Saudi Arabia: Economic Development Policy
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Saudi Arabia leapfrogs UK, France in military spending list

Saudi Arabia leapfrogs UK, France in military spending list | Saudi Arabia: Economic Development Policy | Scoop.it
New report says Gulf kingdom spent $67bn last year, up 14% on previous year; ranked fourth globally
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Saudi Arabia leapfrogged the UK, Japan, and France to become the world’s fourth largest military spender. The report said that military spending in Saudi Arabia increased by 14 percent in 2013, reaching an estimated $67 billion. In a report done, Middle Eastern countries are increasing spending on military however the world military expenditures has gone down. Possible causes are because of tensions with Iran, and a Saudi Arabian desire to maintain a strong loyal security force. For Saudi Arabia increasing military expenditures appears to be a good move in pushing the country in a better direction.


By increasing military expenditures, Saudi Arabia shifts demand to the right, because government expenditures are a component of demand. This shift in demand will increase real gdp production and thus have economic growth. Increasing the military will also decrease unemployment rate because more people will be employed. An indirect benefit of increasing the military is that the citizens will have more confidence in the government and thus the economy. This will further spur economic growth and push Saudi Arabia to become a more developed country.

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Saudi Arabia

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Saudi Arabia signed a pact to hire 5,300 women. This agreement forms part of initiative by Bab Rizq Jameel. He said that “women have the right to work side by side men, get the same rights and work benefits.” Because of this change, the unemployment among Saudi women has dropped from 35 percent in 2011 to 32 percent in 2013. The ministry wants women to be productive in society and advance from being saleswomen to owners of businesses. This has greatly changed the dynamics of the labor market. Although there is still discrimination against allowing women to work in all sectors, they are setting more environments that are suitable for women to work. The ministry is, moreover, very strict about not allowing women to work in these industries with heavy penalties on violators. Soon the Ministry of Interior and the Ministry and Labor will have a data of all employees.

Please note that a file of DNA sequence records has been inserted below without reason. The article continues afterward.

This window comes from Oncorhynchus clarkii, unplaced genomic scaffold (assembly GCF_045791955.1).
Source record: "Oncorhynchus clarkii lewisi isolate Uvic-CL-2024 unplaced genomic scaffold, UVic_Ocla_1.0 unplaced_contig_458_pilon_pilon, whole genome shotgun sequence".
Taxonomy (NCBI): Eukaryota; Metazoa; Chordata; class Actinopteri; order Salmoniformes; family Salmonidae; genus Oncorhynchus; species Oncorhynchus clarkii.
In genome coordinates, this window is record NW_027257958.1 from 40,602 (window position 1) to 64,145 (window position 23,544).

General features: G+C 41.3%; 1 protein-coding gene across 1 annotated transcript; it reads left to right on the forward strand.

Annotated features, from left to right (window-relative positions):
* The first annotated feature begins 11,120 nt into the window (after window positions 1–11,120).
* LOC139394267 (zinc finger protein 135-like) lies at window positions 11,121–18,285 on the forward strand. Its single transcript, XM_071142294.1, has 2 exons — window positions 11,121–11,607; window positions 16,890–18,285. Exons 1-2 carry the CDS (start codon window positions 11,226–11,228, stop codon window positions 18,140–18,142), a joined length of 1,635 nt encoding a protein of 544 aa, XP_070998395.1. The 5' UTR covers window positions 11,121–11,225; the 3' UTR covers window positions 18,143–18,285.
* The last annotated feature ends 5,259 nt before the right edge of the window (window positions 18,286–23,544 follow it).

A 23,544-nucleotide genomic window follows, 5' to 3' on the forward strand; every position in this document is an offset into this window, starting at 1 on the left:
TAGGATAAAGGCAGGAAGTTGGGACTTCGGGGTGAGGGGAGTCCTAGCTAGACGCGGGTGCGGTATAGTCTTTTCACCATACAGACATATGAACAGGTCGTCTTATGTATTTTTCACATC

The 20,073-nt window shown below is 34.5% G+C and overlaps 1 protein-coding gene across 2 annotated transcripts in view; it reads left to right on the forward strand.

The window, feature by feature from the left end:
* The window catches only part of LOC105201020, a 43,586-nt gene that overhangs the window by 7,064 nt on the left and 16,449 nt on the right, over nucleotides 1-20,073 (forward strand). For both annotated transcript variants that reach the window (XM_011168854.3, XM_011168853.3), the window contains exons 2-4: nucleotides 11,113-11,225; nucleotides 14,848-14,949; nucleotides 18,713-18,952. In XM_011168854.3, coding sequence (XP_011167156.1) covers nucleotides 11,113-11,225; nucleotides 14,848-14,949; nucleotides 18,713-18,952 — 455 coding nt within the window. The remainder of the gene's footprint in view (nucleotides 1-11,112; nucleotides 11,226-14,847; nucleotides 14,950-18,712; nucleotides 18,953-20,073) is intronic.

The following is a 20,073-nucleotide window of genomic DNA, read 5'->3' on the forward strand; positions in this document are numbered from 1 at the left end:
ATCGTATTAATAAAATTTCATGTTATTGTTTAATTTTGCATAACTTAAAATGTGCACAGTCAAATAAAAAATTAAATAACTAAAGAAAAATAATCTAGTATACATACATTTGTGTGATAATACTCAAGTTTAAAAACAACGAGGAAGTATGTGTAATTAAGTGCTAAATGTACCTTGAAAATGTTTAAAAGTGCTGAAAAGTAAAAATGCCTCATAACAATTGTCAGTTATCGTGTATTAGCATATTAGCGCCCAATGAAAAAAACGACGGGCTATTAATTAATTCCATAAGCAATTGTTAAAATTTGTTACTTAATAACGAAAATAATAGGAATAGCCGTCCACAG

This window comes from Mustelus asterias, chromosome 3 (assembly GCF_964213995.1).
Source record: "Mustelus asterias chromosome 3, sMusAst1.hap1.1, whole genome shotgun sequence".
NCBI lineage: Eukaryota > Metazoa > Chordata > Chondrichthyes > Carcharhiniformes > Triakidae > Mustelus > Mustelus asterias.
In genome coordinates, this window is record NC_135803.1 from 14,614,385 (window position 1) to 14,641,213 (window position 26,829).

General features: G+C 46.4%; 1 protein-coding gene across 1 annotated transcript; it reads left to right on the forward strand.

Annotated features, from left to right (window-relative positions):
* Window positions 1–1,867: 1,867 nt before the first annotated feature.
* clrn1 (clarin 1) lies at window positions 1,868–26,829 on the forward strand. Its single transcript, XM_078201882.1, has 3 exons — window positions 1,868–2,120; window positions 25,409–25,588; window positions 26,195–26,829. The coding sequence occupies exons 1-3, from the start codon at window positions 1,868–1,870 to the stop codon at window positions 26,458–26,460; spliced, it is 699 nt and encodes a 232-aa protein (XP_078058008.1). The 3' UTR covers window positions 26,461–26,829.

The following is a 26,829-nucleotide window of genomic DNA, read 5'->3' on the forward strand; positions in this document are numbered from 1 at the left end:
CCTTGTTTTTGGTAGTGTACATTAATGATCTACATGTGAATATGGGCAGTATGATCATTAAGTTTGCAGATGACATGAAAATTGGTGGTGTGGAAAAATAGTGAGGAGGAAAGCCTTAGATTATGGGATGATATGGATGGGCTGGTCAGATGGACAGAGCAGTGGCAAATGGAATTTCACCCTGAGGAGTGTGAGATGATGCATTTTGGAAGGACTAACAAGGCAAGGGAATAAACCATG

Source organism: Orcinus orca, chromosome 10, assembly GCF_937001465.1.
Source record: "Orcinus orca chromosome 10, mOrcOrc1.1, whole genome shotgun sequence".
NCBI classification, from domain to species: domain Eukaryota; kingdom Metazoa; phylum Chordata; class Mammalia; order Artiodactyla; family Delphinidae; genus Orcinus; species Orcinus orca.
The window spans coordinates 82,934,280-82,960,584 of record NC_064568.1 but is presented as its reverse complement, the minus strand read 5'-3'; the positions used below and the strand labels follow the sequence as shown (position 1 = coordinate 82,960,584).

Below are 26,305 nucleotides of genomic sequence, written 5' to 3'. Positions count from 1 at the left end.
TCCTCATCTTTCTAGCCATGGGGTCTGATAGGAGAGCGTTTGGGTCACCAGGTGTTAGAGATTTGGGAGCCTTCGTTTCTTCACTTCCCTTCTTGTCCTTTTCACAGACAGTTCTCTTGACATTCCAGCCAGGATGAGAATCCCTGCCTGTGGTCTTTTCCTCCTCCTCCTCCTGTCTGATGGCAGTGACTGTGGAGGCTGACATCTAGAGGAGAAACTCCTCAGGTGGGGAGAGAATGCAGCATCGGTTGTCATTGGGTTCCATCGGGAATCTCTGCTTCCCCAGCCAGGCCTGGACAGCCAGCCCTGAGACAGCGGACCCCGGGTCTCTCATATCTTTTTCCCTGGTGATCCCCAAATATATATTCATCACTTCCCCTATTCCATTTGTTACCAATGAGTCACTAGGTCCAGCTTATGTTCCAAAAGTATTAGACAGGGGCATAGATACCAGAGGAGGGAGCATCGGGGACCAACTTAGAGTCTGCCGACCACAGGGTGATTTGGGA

Because Saudi Arabia hired more workers there is an increase in the labor force. This will shift supply to the right. This will increase the quantity produced and lower price of goods. This is a smart move by the Ministry because it promotes economic growth. This is also a good move because it lowers unemployment rate which means that the economy is getting approaching to a fully utilized economy. This further indirectly helps the economy by providing confidence to consumers to trust the economy. This will cause consumers to spend even more and further stimulate the economy.

 

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Saudi Arabia’s sharp turn on foreign policy

Saudi Arabia’s sharp turn on foreign policy | Saudi Arabia: Economic Development Policy | Scoop.it
The kingdom’s refusal to join the U.N.